Biloxi, Mississippi Tried To Make MLK Day "Great Americans Day." I Had To Speak Up
On the evening of January 13 last year, a routine tweet about municipal office closures became a hot-button issue. In a now-deleted post, the city of Biloxi, Mississippi, stated of MLK Day: "Non-emergency municipal offices in Biloxi will be closed on Monday in observance of Great Americans Day."
Great Americans Day? It’s an open secret that there are still places in the South that don't appreciate being forced to celebrate what they often deride as “Coon Day”, but seeing it so boldly erased was still a shock to me.
My reaction was swift. I tweeted out a call for a boycott of the city, which went viral, and asked people to let the City of Biloxi hear from them, as well. One person even suggested a protest march for that Monday. The majority of the replies, however, scolded the city for appearing to have made an effort to eclipse the black Civil Rights Leader, and opined that the day properly belonged to MLK.
The official responses were varied in tone, and in effectiveness. The city’s account tried to assure people that they were still honoring Dr. King. I didn’t think they understood exactly how demeaning the slight felt, to people of color — or their allies. #Biloxi was soon a nationwide trending topic on Twitter, having caught the attention of figures like Chris Hayes and Andrew Kaczynsky.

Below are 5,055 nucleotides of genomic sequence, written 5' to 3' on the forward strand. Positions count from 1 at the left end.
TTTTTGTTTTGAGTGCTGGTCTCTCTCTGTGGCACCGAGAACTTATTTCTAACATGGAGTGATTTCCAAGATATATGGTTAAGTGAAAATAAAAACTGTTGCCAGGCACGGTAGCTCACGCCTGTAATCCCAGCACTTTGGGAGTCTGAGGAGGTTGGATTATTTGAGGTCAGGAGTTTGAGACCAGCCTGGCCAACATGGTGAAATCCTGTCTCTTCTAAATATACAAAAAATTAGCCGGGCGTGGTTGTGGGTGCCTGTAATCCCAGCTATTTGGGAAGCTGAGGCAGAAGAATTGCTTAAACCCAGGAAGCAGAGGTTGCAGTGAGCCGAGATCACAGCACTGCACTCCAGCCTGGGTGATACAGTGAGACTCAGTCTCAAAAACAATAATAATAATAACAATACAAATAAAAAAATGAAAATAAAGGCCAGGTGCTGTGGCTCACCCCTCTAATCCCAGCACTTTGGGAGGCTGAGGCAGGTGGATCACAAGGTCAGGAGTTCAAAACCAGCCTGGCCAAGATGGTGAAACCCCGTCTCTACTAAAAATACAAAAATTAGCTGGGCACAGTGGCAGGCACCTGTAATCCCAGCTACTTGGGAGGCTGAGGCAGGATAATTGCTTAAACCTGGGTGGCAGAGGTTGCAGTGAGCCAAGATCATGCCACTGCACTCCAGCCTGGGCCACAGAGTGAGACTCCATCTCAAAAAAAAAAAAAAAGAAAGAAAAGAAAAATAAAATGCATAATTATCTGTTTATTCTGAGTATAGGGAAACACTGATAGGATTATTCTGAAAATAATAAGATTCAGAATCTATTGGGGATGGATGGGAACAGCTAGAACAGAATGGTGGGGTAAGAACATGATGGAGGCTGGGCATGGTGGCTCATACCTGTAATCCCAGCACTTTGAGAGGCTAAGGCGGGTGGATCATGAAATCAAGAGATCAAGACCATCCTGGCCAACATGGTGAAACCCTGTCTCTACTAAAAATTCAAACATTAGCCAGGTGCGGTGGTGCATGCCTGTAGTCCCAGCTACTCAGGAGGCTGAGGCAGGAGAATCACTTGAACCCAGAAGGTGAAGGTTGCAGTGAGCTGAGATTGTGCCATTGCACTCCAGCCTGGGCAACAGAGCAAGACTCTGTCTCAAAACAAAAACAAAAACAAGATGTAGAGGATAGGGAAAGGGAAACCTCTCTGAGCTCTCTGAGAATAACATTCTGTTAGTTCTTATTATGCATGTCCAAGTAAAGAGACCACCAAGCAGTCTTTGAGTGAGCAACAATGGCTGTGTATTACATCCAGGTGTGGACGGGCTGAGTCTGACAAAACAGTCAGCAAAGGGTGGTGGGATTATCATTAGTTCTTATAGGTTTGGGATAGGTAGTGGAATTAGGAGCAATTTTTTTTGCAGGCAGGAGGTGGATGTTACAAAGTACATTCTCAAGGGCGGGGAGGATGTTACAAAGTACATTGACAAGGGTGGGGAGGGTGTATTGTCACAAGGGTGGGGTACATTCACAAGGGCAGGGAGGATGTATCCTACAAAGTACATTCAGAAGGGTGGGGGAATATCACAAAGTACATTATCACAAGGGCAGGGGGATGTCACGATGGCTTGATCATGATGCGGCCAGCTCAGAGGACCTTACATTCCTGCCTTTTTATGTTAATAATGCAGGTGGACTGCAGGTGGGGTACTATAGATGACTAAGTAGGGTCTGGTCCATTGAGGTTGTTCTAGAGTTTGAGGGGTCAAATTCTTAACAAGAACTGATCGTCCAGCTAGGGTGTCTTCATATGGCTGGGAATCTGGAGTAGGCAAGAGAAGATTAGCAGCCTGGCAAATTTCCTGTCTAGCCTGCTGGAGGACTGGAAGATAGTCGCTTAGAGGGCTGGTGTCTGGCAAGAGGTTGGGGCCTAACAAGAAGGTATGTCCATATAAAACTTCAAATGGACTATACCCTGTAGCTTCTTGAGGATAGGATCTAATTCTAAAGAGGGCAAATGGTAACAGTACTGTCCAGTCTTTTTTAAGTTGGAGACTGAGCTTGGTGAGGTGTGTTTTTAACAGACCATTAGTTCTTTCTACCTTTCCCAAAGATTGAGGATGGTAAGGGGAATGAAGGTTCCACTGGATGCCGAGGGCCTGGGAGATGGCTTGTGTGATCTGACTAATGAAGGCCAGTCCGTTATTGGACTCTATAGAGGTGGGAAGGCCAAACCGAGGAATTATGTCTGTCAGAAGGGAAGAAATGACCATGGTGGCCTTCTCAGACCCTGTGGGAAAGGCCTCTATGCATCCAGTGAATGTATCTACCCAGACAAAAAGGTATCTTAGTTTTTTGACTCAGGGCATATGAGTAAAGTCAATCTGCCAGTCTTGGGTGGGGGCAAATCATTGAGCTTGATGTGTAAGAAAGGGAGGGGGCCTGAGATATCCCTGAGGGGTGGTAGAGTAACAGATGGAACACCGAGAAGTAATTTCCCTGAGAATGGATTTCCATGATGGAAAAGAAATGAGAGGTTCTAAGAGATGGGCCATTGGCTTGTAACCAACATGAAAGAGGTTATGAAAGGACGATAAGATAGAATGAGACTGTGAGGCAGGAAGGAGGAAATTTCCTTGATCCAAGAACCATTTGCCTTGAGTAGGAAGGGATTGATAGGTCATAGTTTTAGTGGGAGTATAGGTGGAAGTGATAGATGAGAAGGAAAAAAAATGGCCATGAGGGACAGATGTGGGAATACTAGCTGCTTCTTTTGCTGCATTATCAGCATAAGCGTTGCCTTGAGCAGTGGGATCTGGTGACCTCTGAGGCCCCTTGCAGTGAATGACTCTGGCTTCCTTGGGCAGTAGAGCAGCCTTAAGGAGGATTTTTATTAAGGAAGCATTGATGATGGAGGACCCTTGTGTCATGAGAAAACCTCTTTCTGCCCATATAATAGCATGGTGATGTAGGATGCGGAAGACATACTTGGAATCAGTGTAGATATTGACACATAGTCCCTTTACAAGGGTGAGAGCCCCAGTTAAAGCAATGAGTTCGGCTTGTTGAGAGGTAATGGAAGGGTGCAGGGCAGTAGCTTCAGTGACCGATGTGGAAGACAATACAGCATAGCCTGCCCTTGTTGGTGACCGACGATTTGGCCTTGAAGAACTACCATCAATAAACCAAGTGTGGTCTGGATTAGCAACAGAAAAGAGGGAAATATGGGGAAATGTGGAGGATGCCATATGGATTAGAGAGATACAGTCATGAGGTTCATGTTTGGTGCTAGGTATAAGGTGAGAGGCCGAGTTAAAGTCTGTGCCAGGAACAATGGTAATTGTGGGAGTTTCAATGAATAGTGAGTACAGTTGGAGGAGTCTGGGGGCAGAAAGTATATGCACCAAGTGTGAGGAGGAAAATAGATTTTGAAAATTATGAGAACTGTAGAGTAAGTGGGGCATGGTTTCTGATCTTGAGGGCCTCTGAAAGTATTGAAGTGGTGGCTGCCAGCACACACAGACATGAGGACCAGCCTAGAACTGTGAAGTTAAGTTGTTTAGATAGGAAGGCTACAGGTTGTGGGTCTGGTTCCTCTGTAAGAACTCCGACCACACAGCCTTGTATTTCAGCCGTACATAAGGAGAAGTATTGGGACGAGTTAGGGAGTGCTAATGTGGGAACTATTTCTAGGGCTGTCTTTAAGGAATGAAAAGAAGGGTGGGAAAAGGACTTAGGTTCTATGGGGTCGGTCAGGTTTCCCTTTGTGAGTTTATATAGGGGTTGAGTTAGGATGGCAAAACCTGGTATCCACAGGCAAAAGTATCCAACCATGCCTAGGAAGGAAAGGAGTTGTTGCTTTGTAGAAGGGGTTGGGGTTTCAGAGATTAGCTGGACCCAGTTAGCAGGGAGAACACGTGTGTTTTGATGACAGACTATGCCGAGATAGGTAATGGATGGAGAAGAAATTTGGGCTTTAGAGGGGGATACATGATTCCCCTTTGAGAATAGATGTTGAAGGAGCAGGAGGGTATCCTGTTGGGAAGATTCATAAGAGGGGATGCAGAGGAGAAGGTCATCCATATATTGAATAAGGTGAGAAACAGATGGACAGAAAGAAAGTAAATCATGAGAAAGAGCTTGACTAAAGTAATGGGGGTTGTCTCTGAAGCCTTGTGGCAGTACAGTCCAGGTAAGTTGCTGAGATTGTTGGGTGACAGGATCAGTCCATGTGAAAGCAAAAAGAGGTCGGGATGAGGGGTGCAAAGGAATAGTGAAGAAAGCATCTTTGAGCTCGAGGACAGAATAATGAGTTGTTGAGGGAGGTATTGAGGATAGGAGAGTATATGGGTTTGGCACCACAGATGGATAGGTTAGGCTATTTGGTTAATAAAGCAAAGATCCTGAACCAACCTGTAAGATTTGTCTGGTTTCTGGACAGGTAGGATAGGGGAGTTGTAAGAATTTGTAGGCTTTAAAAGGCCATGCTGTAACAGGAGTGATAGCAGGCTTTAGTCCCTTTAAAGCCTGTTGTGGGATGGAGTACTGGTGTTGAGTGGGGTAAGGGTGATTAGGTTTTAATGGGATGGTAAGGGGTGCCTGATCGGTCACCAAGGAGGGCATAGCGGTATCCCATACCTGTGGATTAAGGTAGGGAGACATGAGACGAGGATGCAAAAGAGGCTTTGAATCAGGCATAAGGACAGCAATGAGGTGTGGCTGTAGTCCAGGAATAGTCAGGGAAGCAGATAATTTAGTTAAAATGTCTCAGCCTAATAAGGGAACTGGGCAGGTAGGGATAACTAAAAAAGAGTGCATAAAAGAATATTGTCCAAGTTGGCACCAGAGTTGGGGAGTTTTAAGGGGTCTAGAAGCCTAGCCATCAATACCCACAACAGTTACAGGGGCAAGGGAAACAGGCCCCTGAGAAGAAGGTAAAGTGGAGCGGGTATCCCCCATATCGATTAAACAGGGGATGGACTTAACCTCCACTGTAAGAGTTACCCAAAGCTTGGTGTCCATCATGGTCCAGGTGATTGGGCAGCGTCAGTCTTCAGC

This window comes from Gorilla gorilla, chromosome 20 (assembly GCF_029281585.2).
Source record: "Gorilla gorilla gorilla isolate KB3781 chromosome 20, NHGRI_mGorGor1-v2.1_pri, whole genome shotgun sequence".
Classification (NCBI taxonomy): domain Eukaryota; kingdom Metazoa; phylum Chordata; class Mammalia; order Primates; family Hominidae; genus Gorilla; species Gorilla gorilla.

The Mayor of Biloxi, Andrew “Fofo” Gilich, sensing the sensitivity of the situation, released a statement late that very night. On a Friday. Before a 3-day weekend.
I have to admit, that impressed me.
He said he’d called upon the City Council to set a meeting for the following Monday — the very day of the holiday in question — in order to change the name. He was quoted as saying that he had always looked upon the day as MLK Day.
Meanwhile, the city’s Public Affairs Manager, Vincent Creel, was quoted in The Huffington Post as saying; “For whatever reason, the state couldn’t bring itself to just say ‘Martin Luther King Jr. Day." Of the state’s inclusion of Lee in the holiday, Creel said: “Somewhere along the lines, that evolved into ‘Great Americans Day,’ unfortunately. And yes, I did say ‘unfortunately.’”
The city’s Public Affairs office was responsible for posting the announcements on social media, so at best, this was a lame effort to deflect blame.
None of that impressed me one bit.
However, despite attempts to locate any such declaration by the Mississippi Legislature, multiple news sources — from The Huffington Post, to the Jackson Free Press — were unable to verify that it exists.
The name “Great Americans Day” was eventually traced back to the Biloxi City Council. As clear as Mayor Gillich may have been about what the day should be called, the City Council had also left no doubts, with their “Ordinance To Amend §13A-2-2 Of The Biloxi Code Of Ordinances To Add A Holiday Commemorating The Contributions Of Certain Great Americans To Our Country” which was done on December 31, 1985.
When I read it, a couple of things became very clear to me. With slightly over two weeks left before the new federal holiday would take effect, there was a rush to try to accommodate both sides of a prickly issue. Black people were looking to the states — especially the Southern states, to show the proper deference to their slain leader — while white people were just beginning their attempts to cloak racism behind the veil of “Heritage”. (It was becoming much less popular then to be open about one's racist views.)
So, after a not-so-subtle reminder to any of those who may be upset by the change (read: black people) that MLK was a man who advocated peace, the city tried to take the position that there are just so many Great Americans, how could anyone possibly narrow it down to just ONE man?